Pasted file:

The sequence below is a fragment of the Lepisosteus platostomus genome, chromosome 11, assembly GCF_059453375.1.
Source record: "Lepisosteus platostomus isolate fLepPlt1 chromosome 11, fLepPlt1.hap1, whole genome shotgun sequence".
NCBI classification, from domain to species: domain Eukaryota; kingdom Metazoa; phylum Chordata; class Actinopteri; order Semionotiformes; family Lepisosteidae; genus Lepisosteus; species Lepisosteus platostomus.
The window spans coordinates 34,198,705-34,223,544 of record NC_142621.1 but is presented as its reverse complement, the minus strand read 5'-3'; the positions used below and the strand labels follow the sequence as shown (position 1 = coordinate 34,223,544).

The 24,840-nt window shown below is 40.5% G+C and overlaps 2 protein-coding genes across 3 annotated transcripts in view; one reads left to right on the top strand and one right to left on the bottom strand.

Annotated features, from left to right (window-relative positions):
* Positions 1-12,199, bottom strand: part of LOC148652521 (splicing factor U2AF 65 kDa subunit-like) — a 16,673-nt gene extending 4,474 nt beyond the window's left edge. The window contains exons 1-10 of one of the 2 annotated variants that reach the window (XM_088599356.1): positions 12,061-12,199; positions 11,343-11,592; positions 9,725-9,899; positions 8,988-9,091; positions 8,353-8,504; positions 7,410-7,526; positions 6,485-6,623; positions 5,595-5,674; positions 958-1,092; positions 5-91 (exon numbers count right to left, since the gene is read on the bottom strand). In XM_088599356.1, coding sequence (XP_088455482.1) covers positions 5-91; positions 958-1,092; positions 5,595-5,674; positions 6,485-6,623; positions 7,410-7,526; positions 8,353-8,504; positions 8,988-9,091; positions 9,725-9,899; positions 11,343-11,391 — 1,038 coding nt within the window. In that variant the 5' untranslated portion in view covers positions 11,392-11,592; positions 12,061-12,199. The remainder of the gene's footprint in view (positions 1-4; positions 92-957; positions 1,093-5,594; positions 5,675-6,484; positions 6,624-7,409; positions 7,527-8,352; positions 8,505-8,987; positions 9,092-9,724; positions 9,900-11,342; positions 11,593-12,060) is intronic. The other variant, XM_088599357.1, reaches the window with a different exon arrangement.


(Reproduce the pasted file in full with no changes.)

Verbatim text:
The sequence below is a fragment of the Lepisosteus platostomus genome, chromosome 11, assembly GCF_059453375.1.
Source record: "Lepisosteus platostomus isolate fLepPlt1 chromosome 11, fLepPlt1.hap1, whole genome shotgun sequence".
NCBI classification, from domain to species: domain Eukaryota; kingdom Metazoa; phylum Chordata; class Actinopteri; order Semionotiformes; family Lepisosteidae; genus Lepisosteus; species Lepisosteus platostomus.
The window spans coordinates 34,198,705-34,223,544 of record NC_142621.1 but is presented as its reverse complement, the minus strand read 5'-3'; the positions used below and the strand labels follow the sequence as shown (position 1 = coordinate 34,223,544).

The 24,840-nt window shown below is 40.5% G+C and overlaps 2 protein-coding genes across 3 annotated transcripts in view; one reads left to right on the top strand and one right to left on the bottom strand.

Annotated features, from left to right (window-relative positions):
* Positions 1-12,199, bottom strand: part of LOC148652521 (splicing factor U2AF 65 kDa subunit-like) — a 16,673-nt gene extending 4,474 nt beyond the window's left edge. The window contains exons 1-10 of one of the 2 annotated variants that reach the window (XM_088599356.1): positions 12,061-12,199; positions 11,343-11,592; positions 9,725-9,899; positions 8,988-9,091; positions 8,353-8,504; positions 7,410-7,526; positions 6,485-6,623; positions 5,595-5,674; positions 958-1,092; positions 5-91 (exon numbers count right to left, since the gene is read on the bottom strand). In XM_088599356.1, coding sequence (XP_088455482.1) covers positions 5-91; positions 958-1,092; positions 5,595-5,674; positions 6,485-6,623; positions 7,410-7,526; positions 8,353-8,504; positions 8,988-9,091; positions 9,725-9,899; positions 11,343-11,391 — 1,038 coding nt within the window. In that variant the 5' untranslated portion in view covers positions 11,392-11,592; positions 12,061-12,199. The remainder of the gene's footprint in view (positions 1-4; positions 92-957; positions 1,093-5,594; positions 5,675-6,484; positions 6,624-7,409; positions 7,527-8,352; positions 8,505-8,987; positions 9,092-9,724; positions 9,900-11,342; positions 11,593-12,060) is intronic. The other variant, XM_088599357.1, reaches the window with a different exon arrangement.